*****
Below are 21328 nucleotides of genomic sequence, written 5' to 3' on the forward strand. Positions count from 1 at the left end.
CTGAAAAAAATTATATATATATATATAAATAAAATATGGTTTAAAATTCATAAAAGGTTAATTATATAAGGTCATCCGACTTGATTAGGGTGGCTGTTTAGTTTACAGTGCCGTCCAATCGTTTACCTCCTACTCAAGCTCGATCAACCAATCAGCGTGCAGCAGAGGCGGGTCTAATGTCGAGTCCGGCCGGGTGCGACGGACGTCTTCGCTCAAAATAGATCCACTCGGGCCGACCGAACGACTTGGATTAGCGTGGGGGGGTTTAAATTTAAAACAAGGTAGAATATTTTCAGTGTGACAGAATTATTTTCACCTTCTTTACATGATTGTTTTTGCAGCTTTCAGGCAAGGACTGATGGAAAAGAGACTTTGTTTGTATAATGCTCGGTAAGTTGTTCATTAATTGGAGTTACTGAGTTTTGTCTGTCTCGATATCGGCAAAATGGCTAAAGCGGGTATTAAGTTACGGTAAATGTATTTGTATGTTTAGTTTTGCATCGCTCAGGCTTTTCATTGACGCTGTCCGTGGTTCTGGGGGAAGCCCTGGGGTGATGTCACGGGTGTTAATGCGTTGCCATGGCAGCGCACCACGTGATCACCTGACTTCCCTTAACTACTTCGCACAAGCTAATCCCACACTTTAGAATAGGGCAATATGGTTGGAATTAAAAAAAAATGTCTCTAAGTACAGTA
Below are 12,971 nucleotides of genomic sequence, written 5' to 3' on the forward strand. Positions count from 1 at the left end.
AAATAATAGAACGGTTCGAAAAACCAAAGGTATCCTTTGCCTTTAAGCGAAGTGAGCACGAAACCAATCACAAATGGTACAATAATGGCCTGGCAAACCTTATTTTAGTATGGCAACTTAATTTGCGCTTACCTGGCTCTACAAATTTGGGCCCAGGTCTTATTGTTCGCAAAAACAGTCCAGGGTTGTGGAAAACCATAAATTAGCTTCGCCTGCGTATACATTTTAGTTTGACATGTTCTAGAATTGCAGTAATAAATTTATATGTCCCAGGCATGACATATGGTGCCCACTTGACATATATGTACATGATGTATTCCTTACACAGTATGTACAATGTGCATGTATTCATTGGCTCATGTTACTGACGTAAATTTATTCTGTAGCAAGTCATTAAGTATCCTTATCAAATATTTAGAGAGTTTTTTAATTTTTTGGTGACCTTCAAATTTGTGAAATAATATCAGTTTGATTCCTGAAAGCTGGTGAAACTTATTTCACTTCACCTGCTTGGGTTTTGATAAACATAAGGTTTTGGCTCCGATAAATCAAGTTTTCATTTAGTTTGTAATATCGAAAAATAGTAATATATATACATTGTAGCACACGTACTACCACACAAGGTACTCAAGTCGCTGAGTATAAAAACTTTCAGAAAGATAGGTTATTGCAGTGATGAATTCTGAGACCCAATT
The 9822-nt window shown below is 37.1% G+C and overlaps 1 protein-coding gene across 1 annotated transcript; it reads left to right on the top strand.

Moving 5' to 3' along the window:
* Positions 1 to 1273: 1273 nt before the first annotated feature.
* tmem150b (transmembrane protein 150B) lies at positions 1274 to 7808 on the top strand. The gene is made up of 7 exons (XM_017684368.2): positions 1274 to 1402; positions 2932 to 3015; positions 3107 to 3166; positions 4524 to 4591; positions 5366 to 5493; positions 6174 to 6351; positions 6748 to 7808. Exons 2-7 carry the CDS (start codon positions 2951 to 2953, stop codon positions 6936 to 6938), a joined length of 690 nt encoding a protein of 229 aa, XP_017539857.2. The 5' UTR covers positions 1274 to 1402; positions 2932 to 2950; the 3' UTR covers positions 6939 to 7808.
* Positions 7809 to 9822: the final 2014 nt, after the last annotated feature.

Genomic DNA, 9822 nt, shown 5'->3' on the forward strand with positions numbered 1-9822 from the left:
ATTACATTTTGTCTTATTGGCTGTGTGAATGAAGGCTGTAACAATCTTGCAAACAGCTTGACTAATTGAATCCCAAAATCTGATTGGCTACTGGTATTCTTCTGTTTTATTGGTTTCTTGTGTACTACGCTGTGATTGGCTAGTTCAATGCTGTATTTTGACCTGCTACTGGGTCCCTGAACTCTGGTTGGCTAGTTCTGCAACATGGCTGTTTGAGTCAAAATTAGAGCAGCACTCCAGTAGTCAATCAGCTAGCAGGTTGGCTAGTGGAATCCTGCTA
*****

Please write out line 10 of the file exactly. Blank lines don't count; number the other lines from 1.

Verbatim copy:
Genomic DNA, 9822 nt, shown 5'->3' on the forward strand with positions numbered 1-9822 from the left: